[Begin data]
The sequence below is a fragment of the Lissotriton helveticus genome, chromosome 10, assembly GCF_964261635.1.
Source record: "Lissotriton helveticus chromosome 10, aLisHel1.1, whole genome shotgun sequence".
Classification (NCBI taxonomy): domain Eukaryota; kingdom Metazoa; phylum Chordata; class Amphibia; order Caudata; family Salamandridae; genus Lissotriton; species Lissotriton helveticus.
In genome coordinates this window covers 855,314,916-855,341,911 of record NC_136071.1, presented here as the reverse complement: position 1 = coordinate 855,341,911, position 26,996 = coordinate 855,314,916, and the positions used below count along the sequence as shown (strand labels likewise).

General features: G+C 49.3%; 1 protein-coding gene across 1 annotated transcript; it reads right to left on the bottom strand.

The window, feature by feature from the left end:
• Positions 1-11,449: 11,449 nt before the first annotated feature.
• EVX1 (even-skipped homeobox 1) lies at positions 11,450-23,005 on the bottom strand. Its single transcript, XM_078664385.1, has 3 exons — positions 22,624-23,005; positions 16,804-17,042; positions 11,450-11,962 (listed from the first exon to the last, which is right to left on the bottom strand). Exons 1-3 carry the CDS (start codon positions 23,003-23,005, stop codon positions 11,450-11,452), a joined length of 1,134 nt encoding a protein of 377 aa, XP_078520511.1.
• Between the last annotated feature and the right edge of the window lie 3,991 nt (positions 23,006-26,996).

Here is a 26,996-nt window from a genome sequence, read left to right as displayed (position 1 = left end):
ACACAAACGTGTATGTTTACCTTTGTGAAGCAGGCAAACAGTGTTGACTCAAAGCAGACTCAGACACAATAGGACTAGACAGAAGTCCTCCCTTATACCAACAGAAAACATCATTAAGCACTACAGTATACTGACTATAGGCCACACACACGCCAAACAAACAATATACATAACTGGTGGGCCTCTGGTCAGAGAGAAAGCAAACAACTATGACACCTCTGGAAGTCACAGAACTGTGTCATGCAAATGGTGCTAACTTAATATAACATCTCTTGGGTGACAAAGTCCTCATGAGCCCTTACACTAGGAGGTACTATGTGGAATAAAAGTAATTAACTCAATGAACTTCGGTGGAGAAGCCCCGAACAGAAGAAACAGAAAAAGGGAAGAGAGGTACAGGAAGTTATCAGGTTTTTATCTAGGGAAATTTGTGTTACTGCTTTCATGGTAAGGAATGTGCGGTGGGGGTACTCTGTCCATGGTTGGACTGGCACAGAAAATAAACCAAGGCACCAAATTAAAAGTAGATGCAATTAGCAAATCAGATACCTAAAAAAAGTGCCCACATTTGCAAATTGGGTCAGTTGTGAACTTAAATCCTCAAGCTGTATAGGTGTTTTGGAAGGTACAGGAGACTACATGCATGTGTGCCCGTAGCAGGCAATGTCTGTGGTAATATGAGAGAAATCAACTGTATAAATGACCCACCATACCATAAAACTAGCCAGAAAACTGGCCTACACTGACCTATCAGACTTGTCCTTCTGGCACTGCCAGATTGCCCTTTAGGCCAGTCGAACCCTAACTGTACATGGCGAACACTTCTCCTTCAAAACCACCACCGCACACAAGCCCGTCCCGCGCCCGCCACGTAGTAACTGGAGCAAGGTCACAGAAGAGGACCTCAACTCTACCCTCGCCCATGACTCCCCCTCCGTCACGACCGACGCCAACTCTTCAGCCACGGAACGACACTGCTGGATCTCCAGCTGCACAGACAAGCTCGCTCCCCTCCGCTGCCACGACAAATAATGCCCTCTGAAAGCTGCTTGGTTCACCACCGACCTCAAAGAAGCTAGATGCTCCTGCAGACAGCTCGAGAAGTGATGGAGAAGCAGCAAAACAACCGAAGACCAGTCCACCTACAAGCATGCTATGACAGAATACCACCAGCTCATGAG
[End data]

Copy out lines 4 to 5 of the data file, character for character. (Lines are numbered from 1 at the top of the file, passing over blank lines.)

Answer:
In genome coordinates this window covers 855,314,916-855,341,911 of record NC_136071.1, presented here as the reverse complement: position 1 = coordinate 855,341,911, position 26,996 = coordinate 855,314,916, and the positions used below count along the sequence as shown (strand labels likewise).

General features: G+C 49.3%; 1 protein-coding gene across 1 annotated transcript; it reads right to left on the bottom strand.